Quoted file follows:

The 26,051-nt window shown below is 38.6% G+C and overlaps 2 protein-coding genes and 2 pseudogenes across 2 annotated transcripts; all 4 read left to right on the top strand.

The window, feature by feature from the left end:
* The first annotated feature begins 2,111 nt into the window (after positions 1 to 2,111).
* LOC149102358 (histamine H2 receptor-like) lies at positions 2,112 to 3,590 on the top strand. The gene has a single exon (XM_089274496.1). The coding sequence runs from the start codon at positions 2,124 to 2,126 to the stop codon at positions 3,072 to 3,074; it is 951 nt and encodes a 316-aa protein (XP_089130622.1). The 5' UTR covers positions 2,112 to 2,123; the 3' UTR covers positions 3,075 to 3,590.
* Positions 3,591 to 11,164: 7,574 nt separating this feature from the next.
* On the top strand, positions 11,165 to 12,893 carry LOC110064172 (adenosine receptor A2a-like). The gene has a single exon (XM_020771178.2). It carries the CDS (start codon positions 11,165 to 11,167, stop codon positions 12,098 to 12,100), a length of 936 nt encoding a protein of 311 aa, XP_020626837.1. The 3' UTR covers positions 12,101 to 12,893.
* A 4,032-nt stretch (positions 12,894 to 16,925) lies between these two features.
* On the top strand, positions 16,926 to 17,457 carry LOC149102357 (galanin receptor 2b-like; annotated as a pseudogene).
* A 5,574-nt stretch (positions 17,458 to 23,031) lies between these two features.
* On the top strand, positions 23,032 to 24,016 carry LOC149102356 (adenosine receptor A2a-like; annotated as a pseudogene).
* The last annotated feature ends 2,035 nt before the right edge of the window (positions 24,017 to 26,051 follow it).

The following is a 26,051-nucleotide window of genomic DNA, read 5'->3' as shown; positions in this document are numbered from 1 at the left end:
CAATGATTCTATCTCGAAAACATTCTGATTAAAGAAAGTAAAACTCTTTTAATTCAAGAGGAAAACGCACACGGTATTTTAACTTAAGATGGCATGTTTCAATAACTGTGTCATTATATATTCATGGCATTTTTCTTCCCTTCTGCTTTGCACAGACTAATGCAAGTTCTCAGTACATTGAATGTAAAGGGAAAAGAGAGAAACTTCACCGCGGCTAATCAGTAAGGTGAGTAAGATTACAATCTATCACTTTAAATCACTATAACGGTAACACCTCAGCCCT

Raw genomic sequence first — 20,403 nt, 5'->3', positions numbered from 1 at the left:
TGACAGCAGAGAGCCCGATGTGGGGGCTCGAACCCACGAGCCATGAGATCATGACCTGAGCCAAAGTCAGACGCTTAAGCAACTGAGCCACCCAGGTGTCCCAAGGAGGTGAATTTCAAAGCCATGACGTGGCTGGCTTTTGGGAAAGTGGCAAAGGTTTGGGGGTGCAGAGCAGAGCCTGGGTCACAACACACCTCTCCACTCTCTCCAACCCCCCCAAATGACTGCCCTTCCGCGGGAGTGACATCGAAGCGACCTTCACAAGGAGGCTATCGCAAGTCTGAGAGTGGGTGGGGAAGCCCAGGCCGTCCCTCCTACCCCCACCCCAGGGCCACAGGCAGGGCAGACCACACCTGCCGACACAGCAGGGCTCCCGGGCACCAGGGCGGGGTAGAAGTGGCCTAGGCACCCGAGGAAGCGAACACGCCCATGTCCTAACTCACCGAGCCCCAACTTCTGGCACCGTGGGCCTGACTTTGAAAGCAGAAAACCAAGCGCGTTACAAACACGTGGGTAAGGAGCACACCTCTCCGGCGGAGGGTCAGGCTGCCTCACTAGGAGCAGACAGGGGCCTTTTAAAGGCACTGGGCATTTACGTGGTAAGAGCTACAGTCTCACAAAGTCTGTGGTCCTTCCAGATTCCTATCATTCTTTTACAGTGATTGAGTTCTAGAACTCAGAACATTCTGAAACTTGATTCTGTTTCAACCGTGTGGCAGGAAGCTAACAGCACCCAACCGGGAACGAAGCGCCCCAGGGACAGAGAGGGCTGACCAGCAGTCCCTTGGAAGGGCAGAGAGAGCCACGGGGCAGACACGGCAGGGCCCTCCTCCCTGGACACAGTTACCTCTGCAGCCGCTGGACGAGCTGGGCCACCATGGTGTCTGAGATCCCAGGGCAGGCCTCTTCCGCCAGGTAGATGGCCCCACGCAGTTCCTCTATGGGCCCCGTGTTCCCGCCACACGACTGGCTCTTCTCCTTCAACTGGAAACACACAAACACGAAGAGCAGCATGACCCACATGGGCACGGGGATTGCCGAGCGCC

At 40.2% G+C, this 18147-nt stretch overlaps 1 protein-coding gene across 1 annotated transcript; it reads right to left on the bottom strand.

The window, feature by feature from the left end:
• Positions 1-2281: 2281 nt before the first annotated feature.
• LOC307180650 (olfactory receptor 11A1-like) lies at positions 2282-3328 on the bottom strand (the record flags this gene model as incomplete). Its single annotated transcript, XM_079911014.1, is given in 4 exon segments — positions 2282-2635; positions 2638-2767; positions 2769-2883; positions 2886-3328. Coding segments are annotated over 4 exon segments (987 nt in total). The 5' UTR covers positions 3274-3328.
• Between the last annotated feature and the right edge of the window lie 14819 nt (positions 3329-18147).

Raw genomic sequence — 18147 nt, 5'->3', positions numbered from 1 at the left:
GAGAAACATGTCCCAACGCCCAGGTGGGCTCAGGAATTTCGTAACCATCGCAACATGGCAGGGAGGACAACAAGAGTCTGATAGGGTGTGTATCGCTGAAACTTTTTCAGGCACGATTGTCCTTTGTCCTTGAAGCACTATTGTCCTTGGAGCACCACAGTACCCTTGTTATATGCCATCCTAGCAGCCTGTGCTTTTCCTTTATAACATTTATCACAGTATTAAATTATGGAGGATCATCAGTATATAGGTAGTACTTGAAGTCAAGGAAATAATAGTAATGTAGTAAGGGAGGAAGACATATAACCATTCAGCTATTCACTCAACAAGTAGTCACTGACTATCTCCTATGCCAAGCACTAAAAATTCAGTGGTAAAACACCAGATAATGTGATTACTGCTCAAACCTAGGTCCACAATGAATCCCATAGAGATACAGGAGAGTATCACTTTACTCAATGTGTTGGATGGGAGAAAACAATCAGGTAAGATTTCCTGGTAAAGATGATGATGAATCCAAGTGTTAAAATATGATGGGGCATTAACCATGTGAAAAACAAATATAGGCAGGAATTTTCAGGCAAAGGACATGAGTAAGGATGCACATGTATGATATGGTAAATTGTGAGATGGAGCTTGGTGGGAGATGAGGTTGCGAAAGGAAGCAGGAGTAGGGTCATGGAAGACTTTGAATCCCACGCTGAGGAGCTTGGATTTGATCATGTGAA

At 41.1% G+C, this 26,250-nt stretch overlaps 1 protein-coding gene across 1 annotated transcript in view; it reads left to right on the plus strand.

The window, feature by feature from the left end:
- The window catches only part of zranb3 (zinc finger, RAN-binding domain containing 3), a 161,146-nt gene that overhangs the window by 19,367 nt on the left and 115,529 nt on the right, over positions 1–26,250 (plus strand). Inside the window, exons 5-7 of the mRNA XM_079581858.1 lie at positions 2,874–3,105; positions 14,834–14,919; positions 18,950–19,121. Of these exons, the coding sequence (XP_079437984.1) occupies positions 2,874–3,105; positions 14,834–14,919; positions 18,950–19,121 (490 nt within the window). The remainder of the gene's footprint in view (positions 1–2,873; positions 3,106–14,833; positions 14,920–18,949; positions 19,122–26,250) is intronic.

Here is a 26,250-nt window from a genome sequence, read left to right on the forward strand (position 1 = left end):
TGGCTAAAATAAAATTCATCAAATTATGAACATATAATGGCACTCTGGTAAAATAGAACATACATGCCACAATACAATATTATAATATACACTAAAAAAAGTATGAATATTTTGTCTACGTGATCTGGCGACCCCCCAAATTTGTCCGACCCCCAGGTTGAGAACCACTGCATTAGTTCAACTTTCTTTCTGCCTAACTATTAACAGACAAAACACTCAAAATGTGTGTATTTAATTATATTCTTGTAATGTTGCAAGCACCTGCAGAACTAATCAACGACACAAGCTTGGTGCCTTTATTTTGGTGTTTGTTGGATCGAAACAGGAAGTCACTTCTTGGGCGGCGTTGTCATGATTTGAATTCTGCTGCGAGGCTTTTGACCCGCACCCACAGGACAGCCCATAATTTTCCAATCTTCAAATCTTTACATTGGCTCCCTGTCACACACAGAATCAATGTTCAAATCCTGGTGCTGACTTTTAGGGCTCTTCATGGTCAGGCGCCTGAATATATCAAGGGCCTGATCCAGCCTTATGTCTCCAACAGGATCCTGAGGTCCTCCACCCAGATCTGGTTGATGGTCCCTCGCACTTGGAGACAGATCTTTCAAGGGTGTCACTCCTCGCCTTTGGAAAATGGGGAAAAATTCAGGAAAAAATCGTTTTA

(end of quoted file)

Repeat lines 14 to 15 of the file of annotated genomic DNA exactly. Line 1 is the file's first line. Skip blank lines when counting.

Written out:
Raw genomic sequence first — 20,403 nt, 5'->3', positions numbered from 1 at the left:
TGACAGCAGAGAGCCCGATGTGGGGGCTCGAACCCACGAGCCATGAGATCATGACCTGAGCCAAAGTCAGACGCTTAAGCAACTGAGCCACCCAGGTGTCCCAAGGAGGTGAATTTCAAAGCCATGACGTGGCTGGCTTTTGGGAAAGTGGCAAAGGTTTGGGGGTGCAGAGCAGAGCCTGGGTCACAACACACCTCTCCACTCTCTCCAACCCCCCCAAATGACTGCCCTTCCGCGGGAGTGACATCGAAGCGACCTTCACAAGGAGGCTATCGCAAGTCTGAGAGTGGGTGGGGAAGCCCAGGCCGTCCCTCCTACCCCCACCCCAGGGCCACAGGCAGGGCAGACCACACCTGCCGACACAGCAGGGCTCCCGGGCACCAGGGCGGGGTAGAAGTGGCCTAGGCACCCGAGGAAGCGAACACGCCCATGTCCTAACTCACCGAGCCCCAACTTCTGGCACCGTGGGCCTGACTTTGAAAGCAGAAAACCAAGCGCGTTACAAACACGTGGGTAAGGAGCACACCTCTCCGGCGGAGGGTCAGGCTGCCTCACTAGGAGCAGACAGGGGCCTTTTAAAGGCACTGGGCATTTACGTGGTAAGAGCTACAGTCTCACAAAGTCTGTGGTCCTTCCAGATTCCTATCATTCTTTTACAGTGATTGAGTTCTAGAACTCAGAACATTCTGAAACTTGATTCTGTTTCAACCGTGTGGCAGGAAGCTAACAGCACCCAACCGGGAACGAAGCGCCCCAGGGACAGAGAGGGCTGACCAGCAGTCCCTTGGAAGGGCAGAGAGAGCCACGGGGCAGACACGGCAGGGCCCTCCTCCCTGGACACAGTTACCTCTGCAGCCGCTGGACGAGCTGGGCCACCATGGTGTCTGAGATCCCAGGGCAGGCCTCTTCCGCCAGGTAGATGGCCCCACGCAGTTCCTCTATGGGCCCCGTGTTCCCGCCACACGACTGGCTCTTCTCCTTCAACTGGAAACACACAAACACGAAGAGCAGCATGACCCACATGGGCACGGGGATTGCCGAGCGCC